Updates

Keystone XL approval is wrong direction

By facilitating the transportation of dirty tar sands fuels, Keystone would add 27.4 million metric tons of global warming pollution to our atmosphere per year. President Trump's executive order advancing the Keystone XL pipeline is definitely a step in the wrong direction. READ MORE.

News Release | Environment New Mexico Research & Policy Center

New Mexico Falling Behind other Leading Solar States

New Mexico is falling behind a majority of states in an annual ranking of solar power capacity, despite having the technical potential to produce 1,000 times as much electricity from solar power as the state consumes each year. 

In this year’s ranking, New Mexico dropped to 13th in total solar capacity and 8th in total solar capacity per capita, after ranking 11th and 6th, respectively, last year.

> Keep Reading
Report | Environment New Mexico Research & Policy Center

Lighting the Way 4

American solar energy is booming. Hundreds of thousands more Americans each year are experiencing the environmental and consumer benefits of clean energy from the sun, often generated right on the rooftops of their homes or places of business.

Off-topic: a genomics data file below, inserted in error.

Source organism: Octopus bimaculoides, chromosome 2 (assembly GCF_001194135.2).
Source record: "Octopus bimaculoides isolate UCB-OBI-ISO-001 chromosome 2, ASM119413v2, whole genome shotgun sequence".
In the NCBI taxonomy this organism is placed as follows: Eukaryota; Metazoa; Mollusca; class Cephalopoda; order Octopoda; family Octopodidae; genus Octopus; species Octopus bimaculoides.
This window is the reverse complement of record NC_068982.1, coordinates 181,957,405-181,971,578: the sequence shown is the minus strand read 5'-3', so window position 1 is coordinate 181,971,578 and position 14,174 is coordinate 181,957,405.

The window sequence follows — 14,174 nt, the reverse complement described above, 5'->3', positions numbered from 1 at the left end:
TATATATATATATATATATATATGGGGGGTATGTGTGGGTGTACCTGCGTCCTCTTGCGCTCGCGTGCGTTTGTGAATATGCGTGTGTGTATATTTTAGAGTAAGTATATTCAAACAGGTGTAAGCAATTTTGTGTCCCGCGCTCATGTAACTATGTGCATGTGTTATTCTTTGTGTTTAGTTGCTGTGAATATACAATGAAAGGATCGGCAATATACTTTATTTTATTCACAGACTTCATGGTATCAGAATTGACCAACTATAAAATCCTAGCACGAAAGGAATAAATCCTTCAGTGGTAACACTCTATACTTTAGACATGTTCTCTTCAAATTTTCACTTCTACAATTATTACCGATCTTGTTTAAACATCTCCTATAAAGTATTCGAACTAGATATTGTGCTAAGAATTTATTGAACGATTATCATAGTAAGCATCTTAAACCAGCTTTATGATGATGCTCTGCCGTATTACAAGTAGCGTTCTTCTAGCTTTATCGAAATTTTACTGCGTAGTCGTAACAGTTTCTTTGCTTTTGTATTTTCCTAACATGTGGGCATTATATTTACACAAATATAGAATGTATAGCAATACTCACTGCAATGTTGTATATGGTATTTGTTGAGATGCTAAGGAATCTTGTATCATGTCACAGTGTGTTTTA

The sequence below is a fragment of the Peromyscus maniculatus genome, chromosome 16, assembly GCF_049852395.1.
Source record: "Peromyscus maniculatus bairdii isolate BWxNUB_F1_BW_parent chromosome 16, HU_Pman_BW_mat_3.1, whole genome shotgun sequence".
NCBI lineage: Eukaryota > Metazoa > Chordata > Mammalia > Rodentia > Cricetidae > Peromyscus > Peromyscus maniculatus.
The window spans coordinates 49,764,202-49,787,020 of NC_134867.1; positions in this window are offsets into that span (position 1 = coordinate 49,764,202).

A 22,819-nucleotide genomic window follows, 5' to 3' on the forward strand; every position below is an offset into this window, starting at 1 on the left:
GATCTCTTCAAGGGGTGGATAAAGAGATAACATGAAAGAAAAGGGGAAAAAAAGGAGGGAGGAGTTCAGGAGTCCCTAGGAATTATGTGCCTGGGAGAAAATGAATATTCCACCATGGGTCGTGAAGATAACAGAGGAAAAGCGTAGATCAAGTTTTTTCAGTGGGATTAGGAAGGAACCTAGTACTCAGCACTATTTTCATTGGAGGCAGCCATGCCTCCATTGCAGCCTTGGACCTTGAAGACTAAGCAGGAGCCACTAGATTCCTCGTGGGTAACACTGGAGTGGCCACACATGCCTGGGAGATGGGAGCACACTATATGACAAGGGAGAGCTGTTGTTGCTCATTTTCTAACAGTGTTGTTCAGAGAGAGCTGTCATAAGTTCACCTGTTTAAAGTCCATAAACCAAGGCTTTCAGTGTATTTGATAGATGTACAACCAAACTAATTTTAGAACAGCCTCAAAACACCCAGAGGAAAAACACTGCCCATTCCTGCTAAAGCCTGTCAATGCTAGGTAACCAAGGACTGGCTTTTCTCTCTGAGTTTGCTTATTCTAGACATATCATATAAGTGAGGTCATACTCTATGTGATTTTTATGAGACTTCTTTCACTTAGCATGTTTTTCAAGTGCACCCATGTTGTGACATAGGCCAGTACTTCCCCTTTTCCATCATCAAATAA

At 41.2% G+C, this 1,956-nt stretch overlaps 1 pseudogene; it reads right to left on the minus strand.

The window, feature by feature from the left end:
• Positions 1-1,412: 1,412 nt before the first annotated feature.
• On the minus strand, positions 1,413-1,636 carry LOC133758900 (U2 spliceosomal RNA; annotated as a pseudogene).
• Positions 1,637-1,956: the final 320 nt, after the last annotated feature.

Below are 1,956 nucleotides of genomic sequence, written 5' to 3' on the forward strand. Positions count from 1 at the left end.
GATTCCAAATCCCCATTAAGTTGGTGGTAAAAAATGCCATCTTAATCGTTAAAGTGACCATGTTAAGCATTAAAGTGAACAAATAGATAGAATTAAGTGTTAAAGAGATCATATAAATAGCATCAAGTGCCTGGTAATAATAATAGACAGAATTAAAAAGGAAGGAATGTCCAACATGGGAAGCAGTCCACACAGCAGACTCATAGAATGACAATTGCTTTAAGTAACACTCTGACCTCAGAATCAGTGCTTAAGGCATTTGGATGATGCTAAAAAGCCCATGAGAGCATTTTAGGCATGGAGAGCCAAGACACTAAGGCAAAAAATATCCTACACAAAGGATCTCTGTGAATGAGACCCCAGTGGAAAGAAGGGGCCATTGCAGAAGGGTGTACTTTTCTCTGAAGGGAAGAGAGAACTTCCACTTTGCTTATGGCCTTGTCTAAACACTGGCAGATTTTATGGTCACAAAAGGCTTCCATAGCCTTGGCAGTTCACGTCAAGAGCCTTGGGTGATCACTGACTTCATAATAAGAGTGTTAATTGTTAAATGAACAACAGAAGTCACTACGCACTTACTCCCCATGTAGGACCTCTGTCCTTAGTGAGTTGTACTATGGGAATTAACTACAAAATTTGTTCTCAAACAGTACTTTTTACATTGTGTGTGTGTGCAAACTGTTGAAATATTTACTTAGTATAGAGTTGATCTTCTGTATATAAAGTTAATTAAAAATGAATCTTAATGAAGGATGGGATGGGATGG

> Keep Reading
Blog Post

River otter, today’s your special day | Russell Bassett

It’s International River Otter Awareness Day! Here are five reasons we appreciate these amazing creatures.

> Keep Reading
Blog Post

We are asking for big change | Katie Hammer

Global warming is taking its toll on people and the environment around the world. Here in the U.S., we see more extreme weather like heat waves, droughts, floods, and bad air days because of global warming. We know that to avoid catastrophe and meet the goals of the Paris climate agreement, the US will need to cut overall global warming pollution by more than 80 percent by mid-century.

> Keep Reading
Report | Environment America Research & Policy Center

A New Way Forward

America has made progress in cutting pollution from cars and trucks over the last decade as a result of improved vehicle fuel economy and slower growth in driving. But eliminating greenhouse gas emissions from our urban transportation systems is going to require more than incremental change – it will require transformation. 

> Keep Reading

Pages